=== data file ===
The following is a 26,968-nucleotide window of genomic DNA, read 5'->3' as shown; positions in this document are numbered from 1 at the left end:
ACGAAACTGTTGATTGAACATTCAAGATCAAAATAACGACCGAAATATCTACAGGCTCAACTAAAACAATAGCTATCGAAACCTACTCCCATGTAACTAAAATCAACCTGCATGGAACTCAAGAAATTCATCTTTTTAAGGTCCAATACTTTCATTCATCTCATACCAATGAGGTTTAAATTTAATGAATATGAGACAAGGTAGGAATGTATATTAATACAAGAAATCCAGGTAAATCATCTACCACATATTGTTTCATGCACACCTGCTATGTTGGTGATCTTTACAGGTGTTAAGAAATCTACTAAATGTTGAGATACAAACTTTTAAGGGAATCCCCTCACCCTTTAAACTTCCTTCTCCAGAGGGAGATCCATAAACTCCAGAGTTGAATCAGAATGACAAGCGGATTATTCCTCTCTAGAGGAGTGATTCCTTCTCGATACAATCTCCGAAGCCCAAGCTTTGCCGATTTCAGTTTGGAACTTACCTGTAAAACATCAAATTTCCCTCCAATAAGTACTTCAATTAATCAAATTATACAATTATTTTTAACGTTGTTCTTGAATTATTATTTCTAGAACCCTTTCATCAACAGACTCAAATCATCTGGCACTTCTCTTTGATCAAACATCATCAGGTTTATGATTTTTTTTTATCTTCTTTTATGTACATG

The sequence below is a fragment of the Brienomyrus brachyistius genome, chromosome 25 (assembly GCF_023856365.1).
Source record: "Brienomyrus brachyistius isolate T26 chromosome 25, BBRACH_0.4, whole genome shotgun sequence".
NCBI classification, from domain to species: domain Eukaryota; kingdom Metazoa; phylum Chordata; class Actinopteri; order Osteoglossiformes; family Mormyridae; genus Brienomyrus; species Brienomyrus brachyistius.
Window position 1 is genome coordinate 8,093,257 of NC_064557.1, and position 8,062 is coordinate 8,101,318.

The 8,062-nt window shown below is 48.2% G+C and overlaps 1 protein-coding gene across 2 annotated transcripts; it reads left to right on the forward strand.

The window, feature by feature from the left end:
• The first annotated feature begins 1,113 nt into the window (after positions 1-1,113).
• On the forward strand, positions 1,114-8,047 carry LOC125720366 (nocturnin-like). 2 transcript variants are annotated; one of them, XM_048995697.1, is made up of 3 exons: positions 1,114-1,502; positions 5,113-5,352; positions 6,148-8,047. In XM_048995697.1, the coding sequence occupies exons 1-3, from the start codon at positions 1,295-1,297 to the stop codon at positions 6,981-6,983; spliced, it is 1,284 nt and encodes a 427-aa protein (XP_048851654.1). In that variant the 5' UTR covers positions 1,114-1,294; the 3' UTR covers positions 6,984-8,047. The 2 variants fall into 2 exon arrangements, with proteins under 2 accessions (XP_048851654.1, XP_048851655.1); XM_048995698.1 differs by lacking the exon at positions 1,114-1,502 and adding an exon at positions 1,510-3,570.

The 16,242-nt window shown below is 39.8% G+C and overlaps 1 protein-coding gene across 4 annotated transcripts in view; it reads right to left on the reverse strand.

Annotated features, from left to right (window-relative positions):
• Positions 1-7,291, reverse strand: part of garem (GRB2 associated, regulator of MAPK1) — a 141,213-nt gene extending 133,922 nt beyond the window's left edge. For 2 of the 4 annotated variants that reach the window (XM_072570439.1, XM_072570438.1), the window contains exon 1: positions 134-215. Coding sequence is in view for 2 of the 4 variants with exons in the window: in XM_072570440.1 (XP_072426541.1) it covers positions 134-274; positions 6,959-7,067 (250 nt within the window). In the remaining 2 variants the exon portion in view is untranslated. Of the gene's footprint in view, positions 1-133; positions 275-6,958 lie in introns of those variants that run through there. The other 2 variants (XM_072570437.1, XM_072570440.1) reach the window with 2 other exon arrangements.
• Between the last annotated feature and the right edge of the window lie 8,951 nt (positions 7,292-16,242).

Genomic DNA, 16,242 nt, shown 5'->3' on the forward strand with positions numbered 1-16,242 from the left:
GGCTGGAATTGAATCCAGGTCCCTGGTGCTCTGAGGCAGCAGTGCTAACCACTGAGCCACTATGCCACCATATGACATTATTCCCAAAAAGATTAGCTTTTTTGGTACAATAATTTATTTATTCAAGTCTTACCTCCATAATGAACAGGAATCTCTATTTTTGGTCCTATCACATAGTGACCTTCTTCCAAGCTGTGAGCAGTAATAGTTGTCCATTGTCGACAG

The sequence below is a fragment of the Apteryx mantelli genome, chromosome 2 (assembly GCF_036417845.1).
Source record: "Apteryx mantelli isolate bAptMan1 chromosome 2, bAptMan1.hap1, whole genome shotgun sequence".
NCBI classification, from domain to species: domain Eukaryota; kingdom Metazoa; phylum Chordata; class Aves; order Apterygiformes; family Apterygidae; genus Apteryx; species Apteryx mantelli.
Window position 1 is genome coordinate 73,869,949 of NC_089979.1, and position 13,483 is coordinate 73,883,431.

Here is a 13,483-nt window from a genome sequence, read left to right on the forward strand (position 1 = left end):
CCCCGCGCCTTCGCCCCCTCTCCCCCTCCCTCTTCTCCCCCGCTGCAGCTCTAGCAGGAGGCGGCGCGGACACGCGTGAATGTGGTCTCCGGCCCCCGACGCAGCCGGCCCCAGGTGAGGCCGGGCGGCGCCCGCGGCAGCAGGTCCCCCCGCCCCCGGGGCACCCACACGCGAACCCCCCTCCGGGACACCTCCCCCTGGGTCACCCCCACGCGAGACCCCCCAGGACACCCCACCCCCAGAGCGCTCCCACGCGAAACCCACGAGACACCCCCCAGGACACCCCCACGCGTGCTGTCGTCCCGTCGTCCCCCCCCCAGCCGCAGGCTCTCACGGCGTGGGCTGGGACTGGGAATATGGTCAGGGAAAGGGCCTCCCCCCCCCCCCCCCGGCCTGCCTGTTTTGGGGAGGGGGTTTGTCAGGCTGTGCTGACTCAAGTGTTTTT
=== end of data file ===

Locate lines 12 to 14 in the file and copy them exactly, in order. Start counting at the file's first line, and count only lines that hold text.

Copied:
Annotated features, from left to right (window-relative positions):
• Positions 1-7,291, reverse strand: part of garem (GRB2 associated, regulator of MAPK1) — a 141,213-nt gene extending 133,922 nt beyond the window's left edge. For 2 of the 4 annotated variants that reach the window (XM_072570439.1, XM_072570438.1), the window contains exon 1: positions 134-215. Coding sequence is in view for 2 of the 4 variants with exons in the window: in XM_072570440.1 (XP_072426541.1) it covers positions 134-274; positions 6,959-7,067 (250 nt within the window). In the remaining 2 variants the exon portion in view is untranslated. Of the gene's footprint in view, positions 1-133; positions 275-6,958 lie in introns of those variants that run through there. The other 2 variants (XM_072570437.1, XM_072570440.1) reach the window with 2 other exon arrangements.
• Between the last annotated feature and the right edge of the window lie 8,951 nt (positions 7,292-16,242).